Elemi Philippines

Essential oil

Canarium luzonicum


General data

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Product details

Our added value

Expert in the transformation of vegetable raw materials for more than 30 years, the essential oil of elemi is a distillation Albert Vieille. Our partnership with a local collector of elemi gum in the Philippines allows us to guarantee traceability and good harvesting practices.

In a conscious and sustainable sourcing approach, Albert Vieille works as close as possible to the source through collaboration with a local family business. The harvesting practices used by our partner ensure the regeneration of the resource but also promote good working conditions and safety for the harvesters. We are also working on the identification of canarium species, with the help of a Filipino scientific expert from the Botanical Forest Product Research and Development Institute (FPRDI), which is investing in the sustainability of the Elemi chain.
Our sourcing team ensures the traceability of the supply from harvest to export of the resin.

A processor of essential oils, absolutes and resinoids for over 30 years, we distil the essential oil of Elemi (Canarium luzonicum) in our Spanish production plant. We are able to produce large quantities of essential oil thanks to our REACH registration.
Today, Albert Vieille continues to develop its expertise in the sector and is now working on the analytical and olfactory identification of other species of Canarium found in the Philippines such as C. ovatum and C. asperum.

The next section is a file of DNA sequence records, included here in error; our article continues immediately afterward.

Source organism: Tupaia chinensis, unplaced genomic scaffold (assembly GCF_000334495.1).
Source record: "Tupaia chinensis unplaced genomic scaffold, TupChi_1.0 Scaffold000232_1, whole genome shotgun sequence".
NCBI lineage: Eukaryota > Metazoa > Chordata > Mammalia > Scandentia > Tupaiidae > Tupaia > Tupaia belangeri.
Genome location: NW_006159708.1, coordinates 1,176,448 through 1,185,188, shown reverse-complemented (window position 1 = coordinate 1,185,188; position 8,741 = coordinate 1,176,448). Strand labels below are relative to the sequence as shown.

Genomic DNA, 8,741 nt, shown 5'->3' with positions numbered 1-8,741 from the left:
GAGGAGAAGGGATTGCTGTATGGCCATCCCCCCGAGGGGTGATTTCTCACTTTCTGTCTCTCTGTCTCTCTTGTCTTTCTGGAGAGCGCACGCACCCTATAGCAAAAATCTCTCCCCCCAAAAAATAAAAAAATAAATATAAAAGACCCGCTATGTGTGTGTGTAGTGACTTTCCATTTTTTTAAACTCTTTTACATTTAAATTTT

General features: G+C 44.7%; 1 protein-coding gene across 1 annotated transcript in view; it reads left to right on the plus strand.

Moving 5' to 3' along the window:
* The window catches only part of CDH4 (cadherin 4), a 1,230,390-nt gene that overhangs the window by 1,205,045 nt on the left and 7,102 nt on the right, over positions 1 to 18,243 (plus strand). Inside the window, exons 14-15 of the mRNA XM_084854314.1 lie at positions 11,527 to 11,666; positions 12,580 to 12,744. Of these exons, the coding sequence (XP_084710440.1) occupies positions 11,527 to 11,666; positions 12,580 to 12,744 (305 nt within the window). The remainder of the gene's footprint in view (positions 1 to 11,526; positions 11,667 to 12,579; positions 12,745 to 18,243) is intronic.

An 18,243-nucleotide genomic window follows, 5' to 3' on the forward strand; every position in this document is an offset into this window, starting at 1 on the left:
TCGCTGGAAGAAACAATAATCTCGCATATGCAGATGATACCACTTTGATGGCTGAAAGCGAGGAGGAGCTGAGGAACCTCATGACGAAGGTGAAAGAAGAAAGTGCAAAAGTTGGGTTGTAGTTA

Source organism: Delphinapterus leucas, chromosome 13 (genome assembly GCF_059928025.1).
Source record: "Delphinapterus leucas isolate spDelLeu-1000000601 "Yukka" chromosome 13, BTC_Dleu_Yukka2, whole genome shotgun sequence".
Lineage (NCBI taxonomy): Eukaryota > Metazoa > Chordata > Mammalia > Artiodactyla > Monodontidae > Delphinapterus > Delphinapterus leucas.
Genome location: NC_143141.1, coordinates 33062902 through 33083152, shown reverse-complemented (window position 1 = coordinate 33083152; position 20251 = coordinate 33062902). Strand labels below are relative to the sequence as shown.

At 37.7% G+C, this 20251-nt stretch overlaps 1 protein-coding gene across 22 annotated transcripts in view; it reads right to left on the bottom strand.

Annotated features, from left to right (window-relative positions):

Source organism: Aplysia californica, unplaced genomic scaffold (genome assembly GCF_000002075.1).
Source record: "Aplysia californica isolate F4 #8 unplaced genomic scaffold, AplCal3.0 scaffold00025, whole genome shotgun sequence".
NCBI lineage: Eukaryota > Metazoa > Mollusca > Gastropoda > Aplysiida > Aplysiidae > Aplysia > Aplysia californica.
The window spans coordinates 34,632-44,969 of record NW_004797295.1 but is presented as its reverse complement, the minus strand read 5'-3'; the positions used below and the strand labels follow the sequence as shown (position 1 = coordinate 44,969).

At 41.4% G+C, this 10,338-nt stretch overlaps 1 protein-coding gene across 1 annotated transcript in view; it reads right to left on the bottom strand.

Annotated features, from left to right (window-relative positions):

Elemi is a fragrance used as a heart note in orientals to join amber hearts and bases with spicy notes. Elemi combines perfectly with frankincense or myrrh.

It was Magellan’s discovery of the Philippines in 1521 that led to the introduction of Manila elemi – known for its medicinal properties and fragrance – in Europe and the Middle East. In the Philippines, there are three species of Canarium used for their resin: C. luzonicum, C. ovatum, and C. asperum. C. luzonicum is the only variety used only for its resin and not for the nuts it produces, as they are too small. C. ovatum is grown primarily for its edible nuts, known as pili nuts, an excellent, well-known source of energy.

The trees do not produce the resin until after 7 years of growth. Once they are mature enough to harvest, each tree can produce up to 5 kilos of resin per year. Elemi gum is obtained by incising the tree’s bark during the leaf-budding period, an action called tapping. The harvest takes place nine months out of the year, stopping only from March to May, when the trees lose their leaves. The gum that oozes from these incisions is harvested using large palm fronds. It is then transported to warehouses to be stored in wooden cases.

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